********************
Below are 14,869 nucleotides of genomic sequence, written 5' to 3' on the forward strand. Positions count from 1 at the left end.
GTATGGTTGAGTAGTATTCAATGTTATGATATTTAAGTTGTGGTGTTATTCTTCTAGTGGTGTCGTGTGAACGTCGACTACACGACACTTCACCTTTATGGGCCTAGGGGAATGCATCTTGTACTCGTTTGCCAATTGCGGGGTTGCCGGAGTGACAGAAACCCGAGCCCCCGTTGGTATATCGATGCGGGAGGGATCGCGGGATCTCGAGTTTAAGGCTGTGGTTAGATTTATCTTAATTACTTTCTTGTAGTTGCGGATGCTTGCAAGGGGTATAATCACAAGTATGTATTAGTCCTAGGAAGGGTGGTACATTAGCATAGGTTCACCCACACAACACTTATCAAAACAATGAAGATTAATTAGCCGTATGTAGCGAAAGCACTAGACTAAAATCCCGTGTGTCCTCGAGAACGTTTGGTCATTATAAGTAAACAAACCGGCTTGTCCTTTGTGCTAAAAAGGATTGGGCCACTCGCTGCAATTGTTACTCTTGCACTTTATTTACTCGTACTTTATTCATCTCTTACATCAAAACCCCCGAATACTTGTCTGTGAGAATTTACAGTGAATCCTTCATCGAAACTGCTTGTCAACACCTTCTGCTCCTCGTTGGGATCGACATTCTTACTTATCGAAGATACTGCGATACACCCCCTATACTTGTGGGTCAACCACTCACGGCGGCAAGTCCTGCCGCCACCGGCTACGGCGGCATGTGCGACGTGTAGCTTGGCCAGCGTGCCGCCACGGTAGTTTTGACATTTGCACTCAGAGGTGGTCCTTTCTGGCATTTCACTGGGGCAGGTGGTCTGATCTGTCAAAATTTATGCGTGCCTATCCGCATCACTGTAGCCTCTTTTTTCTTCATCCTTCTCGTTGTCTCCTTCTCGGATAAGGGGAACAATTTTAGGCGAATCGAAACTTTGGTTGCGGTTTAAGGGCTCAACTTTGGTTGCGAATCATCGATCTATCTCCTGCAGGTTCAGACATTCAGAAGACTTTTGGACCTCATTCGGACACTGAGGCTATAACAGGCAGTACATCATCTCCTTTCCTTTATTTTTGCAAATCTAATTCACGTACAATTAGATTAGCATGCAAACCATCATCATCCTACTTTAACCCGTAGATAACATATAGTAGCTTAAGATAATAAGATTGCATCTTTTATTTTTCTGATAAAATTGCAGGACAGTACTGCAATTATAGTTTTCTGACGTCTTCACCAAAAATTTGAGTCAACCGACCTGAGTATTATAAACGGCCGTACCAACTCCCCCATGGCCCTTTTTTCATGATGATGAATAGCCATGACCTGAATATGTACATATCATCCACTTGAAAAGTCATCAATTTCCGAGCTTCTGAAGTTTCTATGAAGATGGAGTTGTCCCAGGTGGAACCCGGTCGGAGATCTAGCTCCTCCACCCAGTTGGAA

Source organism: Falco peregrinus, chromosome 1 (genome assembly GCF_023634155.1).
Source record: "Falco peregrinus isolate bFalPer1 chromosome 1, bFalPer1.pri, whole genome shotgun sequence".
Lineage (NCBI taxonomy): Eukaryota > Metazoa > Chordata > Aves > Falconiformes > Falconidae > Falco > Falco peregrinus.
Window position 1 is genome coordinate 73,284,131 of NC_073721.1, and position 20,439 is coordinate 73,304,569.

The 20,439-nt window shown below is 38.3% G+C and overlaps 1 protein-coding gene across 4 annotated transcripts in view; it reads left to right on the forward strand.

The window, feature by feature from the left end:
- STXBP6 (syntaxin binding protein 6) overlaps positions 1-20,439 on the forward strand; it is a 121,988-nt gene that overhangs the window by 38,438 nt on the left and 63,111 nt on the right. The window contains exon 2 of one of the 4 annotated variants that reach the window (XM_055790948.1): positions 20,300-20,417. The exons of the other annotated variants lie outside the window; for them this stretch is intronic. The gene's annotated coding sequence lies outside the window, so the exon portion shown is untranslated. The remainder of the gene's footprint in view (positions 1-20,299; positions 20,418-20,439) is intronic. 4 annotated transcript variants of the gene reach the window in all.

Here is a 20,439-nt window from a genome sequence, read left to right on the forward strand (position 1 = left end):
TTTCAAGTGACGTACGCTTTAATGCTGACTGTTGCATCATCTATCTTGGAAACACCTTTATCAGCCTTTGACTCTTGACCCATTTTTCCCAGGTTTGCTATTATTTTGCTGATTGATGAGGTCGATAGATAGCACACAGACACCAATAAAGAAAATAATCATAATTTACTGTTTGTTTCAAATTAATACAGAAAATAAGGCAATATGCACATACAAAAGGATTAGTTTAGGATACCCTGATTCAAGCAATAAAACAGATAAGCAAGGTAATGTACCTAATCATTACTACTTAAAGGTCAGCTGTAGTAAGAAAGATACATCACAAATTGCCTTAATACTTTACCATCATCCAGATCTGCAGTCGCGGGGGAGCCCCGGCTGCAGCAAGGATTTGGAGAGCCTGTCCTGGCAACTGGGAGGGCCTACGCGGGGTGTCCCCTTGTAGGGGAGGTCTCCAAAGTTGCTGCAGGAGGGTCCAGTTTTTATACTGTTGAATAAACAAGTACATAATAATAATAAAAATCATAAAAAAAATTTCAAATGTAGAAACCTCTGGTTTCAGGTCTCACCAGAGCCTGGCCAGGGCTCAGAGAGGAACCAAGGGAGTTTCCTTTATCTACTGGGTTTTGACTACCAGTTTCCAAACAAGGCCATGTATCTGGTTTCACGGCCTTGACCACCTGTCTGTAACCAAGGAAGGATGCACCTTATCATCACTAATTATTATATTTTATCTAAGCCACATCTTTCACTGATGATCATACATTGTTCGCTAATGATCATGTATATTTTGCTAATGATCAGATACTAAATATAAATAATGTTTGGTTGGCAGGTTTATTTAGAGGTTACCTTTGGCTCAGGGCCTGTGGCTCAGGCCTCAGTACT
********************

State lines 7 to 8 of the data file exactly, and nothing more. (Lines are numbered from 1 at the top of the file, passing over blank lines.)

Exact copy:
The 20,439-nt window shown below is 38.3% G+C and overlaps 1 protein-coding gene across 4 annotated transcripts in view; it reads left to right on the forward strand.

The window, feature by feature from the left end: